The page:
In the City of Lhasa, Tibetans and Street by inland tourists call the two-kilometer-long quadrangle street surrounding the Jokhang Monastery Barkhor Street. “Barlhor,” in Tibetan means a circuit taken in a clock-wise direction. The area is unrivalled in Tibet for its fascinating combination of deep religiosity and the market economy.
This is both the spiritual heart of Lhasa and the main commercial district for local people. Early every morning scented smoke curls up at the gate of the Jokhang Monastery. Streams of Tibetans take turns performing the kowtow at the entrance. For many elderly Tibetans living in Lhasa, coming to the monastery every day is the most important part of their lives.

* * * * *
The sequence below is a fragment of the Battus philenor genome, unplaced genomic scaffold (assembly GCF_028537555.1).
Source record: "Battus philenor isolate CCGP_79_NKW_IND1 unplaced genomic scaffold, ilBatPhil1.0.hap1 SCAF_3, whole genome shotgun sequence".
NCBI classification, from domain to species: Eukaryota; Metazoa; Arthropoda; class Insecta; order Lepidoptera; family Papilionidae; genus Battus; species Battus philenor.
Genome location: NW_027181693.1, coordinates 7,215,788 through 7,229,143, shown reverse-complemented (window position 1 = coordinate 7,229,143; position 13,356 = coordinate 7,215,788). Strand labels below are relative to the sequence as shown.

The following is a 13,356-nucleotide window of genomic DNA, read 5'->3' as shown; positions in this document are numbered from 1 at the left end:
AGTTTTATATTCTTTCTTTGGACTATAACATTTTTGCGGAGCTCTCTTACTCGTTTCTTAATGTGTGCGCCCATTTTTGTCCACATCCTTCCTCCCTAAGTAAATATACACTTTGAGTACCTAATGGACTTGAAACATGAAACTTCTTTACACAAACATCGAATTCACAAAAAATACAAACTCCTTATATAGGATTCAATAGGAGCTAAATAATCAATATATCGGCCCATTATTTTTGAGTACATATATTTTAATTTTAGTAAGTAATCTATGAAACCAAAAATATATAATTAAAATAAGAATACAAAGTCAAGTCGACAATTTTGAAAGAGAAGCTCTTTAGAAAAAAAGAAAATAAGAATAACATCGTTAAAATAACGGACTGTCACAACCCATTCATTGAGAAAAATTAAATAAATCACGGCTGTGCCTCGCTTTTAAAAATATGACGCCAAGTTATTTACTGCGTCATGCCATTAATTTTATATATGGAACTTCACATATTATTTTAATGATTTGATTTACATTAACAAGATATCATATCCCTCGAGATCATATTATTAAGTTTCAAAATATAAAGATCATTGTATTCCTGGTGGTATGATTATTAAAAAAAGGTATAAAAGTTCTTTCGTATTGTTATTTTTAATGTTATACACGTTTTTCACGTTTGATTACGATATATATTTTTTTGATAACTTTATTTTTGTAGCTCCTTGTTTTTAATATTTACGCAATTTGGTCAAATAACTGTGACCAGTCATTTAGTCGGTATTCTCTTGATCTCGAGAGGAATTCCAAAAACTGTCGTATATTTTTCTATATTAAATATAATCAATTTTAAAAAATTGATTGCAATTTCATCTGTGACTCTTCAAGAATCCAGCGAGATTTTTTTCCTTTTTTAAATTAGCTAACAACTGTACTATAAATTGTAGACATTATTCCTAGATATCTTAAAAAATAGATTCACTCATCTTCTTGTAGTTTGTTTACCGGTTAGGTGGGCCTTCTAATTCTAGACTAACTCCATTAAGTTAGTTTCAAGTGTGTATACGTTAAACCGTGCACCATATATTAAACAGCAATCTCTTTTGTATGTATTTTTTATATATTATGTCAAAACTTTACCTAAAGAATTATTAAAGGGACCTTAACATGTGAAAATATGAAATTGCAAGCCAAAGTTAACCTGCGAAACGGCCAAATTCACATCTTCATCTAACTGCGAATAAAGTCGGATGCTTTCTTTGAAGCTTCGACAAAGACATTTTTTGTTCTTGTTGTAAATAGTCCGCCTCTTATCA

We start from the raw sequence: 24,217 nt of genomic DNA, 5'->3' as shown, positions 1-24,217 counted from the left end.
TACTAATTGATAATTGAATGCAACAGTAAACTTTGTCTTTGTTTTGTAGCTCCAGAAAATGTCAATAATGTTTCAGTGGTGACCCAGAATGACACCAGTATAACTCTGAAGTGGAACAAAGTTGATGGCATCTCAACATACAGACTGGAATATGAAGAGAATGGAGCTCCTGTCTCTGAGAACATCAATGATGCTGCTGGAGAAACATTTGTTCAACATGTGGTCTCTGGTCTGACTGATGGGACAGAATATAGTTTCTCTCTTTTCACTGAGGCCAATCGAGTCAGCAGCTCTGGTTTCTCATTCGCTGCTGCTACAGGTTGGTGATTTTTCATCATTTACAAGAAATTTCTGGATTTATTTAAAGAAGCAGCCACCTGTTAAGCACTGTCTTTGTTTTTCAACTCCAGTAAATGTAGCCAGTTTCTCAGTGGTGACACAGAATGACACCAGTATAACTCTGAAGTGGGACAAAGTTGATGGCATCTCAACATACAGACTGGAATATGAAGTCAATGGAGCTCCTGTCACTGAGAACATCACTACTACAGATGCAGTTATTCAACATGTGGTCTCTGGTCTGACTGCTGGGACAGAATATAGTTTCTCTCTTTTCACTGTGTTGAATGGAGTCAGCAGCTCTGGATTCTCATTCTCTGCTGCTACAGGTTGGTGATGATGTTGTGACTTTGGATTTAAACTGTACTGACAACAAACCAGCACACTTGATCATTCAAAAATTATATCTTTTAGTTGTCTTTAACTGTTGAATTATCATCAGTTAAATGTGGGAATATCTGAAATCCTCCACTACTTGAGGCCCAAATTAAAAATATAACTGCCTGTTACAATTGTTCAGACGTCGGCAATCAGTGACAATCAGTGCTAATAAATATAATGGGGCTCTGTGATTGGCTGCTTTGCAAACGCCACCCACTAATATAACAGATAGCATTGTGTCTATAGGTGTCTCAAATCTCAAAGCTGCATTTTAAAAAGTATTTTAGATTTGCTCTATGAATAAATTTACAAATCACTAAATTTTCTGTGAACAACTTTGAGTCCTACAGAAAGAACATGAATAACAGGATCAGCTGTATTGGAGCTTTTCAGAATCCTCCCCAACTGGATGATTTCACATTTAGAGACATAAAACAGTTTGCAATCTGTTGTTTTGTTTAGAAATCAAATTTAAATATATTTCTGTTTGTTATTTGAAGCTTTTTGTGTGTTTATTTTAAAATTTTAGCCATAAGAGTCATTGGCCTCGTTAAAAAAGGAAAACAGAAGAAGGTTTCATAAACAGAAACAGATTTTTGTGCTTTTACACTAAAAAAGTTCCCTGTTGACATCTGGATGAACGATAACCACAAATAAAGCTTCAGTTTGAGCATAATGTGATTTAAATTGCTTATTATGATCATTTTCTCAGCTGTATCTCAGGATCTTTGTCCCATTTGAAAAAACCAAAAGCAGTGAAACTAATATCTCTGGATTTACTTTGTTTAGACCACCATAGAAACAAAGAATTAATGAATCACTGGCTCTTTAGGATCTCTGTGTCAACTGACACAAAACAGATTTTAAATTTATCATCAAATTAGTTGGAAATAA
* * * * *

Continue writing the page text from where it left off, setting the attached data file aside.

Built in the 7th century the Jokhang Monastery was renovated and expanded several times and has formed a 4-storey large complex.
The Jokhang Monastery is the home of the most precious Buddha images in Tibet, which were brought there by Princess Wencheng (?-680) of the Tang Dynasty, who was married to the great Tibetan king Songstan Gampo. In the main hall of the monastery is a set of murals showing the arrival of the Tang princess in Tibet. There are four incense burners in front of the monastery. Behind the first two are two enclosures. The larger one harbours the stump of an ancient willow tree allegedly planted by Princess Wencheng and an inscribed stele.
In 822, the Tang imperial court and the Tubo Kingdom formed an alliance aimed at keeping friendship forever. This alliance was engraved in the Han and Tibetan languages on a stone tablet, which still stands in front of the Jokhang Monastery in Lhasa.
UNESCO added the Jokhang Monastery in Lhasa to the List of World Heritage as an extension of the Potala Palace in December 2000.